Reichert has uncovered a remarkable link between the artists: drawings a young Warhol traced from a 1955 cover of Life magazine that featured a photograph of Greta Garbo taken by Steichen.

“Warhol’s copies of the Garbo portrait preceded his Monroe silkscreens by nearly a decade, but these inkblot drawings show that he was already beginning to realize the enormous power and appeal of the celebrity image,” Reichert said. “Steichen|Warhol” will include the Life cover that inspired Warhol, three of his drawings and Steichen’s original 1928 photograph of the actress.

Also in the exhibition, a set of candid snapshots documenting Warhol’s social life in the 1970s and ’80s -- saturated as it was by the likes of nightclub impresario Steve Rubell, writer Fran Lebowitz and fashion designer Paloma Picasso -- that are contrasted with the carefully composed images Steichen created in his era.


To the public, it’s a reminder of a bygone era of instant color snapshots at family gatherings. For historians, it’s a precursor to today’s ubiquitous instant photos. But from the time Polaroid released its famed SX-70 camera in 1972, there were artists who saw its ability to instantly produce color photos as an invitation to innovate.

“Instant photography arrived in the hands of artists at a time when the world of fine art photography had recently become fertile ground for artistic experimentation,” said Mary-Kay Lombino, exhibition curator and The Emily Hargroves Fisher 1957 and Richard B. Fisher Curator at The Frances Lehman Loeb Art Center, Vassar College. “By juxtaposing early experimental work with more recent forays into the possibilities of the medium, ‘The Polaroid Years’ tells a complete story of instant photography than has yet been revealed.”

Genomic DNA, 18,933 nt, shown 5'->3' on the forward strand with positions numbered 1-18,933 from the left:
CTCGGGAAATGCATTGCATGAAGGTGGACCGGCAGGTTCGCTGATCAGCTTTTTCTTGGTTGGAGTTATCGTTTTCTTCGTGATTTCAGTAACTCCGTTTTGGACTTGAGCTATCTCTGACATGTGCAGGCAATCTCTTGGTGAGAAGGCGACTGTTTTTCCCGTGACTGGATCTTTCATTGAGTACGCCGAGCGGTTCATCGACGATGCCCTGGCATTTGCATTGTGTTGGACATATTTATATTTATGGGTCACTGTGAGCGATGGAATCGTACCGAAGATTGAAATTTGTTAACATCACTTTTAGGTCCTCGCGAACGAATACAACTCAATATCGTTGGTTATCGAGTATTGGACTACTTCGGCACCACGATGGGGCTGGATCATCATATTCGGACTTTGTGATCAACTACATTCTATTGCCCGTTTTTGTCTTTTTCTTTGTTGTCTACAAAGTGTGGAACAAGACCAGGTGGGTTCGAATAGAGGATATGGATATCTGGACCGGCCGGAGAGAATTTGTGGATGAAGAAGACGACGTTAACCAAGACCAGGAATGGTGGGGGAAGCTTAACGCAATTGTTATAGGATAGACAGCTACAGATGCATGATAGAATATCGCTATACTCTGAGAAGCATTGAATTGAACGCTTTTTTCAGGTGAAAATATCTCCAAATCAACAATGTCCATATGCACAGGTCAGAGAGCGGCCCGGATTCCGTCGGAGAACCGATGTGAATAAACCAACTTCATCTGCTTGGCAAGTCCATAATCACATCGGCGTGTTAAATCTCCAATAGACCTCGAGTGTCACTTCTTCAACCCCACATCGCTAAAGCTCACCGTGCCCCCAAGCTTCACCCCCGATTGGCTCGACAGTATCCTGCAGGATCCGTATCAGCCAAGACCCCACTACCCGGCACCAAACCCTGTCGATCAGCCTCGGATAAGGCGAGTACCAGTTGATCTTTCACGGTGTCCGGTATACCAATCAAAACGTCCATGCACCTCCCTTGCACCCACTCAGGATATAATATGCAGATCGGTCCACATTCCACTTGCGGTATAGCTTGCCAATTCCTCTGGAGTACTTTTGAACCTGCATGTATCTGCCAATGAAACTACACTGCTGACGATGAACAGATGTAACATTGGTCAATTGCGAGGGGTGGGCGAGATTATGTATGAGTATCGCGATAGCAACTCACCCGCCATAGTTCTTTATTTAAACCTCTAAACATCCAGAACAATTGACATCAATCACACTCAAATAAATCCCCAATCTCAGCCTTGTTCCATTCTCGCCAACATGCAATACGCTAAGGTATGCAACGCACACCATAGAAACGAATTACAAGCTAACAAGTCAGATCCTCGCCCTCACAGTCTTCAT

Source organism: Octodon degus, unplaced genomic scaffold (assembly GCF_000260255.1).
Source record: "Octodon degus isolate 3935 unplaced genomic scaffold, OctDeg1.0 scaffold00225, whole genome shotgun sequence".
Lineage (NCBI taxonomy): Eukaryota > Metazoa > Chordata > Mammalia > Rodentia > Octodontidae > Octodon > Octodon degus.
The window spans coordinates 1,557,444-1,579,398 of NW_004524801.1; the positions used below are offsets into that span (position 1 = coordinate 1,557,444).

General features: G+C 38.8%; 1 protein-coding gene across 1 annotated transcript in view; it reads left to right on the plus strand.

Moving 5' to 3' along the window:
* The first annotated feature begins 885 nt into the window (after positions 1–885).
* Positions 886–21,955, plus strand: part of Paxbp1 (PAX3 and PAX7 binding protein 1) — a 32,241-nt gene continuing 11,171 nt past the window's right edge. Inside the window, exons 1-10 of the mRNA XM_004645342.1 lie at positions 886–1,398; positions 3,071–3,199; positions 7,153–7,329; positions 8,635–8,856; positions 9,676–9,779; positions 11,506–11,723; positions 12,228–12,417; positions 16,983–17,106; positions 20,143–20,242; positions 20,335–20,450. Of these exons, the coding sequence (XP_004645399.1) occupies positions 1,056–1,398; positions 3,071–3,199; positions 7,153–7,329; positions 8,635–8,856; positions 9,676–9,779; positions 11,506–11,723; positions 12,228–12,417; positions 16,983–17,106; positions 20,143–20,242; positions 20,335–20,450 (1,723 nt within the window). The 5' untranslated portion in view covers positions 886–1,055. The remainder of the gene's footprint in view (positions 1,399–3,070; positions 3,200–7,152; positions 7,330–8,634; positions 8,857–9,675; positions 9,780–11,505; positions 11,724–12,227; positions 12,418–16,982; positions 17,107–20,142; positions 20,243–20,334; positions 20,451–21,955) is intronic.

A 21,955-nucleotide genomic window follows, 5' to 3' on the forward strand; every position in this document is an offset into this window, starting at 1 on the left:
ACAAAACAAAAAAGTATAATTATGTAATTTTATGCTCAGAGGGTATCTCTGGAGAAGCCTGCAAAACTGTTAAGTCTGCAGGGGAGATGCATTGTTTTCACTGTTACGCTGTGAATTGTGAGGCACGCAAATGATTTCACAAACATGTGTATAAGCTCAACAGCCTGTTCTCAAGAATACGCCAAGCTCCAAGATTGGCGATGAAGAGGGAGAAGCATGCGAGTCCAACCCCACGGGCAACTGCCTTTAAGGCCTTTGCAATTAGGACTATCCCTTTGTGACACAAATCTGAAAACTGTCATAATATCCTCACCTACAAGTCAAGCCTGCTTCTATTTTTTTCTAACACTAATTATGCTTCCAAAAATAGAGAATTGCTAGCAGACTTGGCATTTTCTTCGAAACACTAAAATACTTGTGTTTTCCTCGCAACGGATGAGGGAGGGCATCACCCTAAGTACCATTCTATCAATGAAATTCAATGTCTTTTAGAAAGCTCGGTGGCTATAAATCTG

“The Polaroid Years” demonstrates how pioneering photographers Ansel Adams and Walker Evans took to instant photography late in their careers. It revisits the radical self-portraits Lucas Samaras created by physically manipulating Polaroid prints’ internal dyes and demonstrates how artists working decades apart, like Barbara Kasten and Lisa Oppenheim, used Polaroids to push the boundaries of abstraction.

Those of us who picture the standard 4-1/4 by 3-1/4 inch object when we think of Polaroids will marvel at the large-scale instant photos in the exhibition, from composite photographs by Dawoud Bey to a self-portrait shot by Chuck Close on a Polaroid camera that prints 40-by-80-inch instant photographs.

“The Polaroid Years: Instant Photography and Experimentation” was organized by the Frances Lehman Loeb Art Center, Vassar College, Poughkeepsie, New York, with research support from The Andy Warhol Foundation for the Visual Arts and exhibition sponsorship by the Smart Family Fund for Art Exhibition Support.


The Block Museum is located at 40 Arts Circle Drive, Evanston. Admission to exhibitions is free of charge. The museum is open Tuesdays 10 a.m. to 5 p.m.; Wednesdays, Thursdays and Fridays 10 a.m. to 8 p.m.; and Saturdays and Sundays 10 a.m. to 5 p.m. Free parking is available on weekends and after 4 p.m. Tuesday through Friday. For more information, visit or call (847) 491-4000.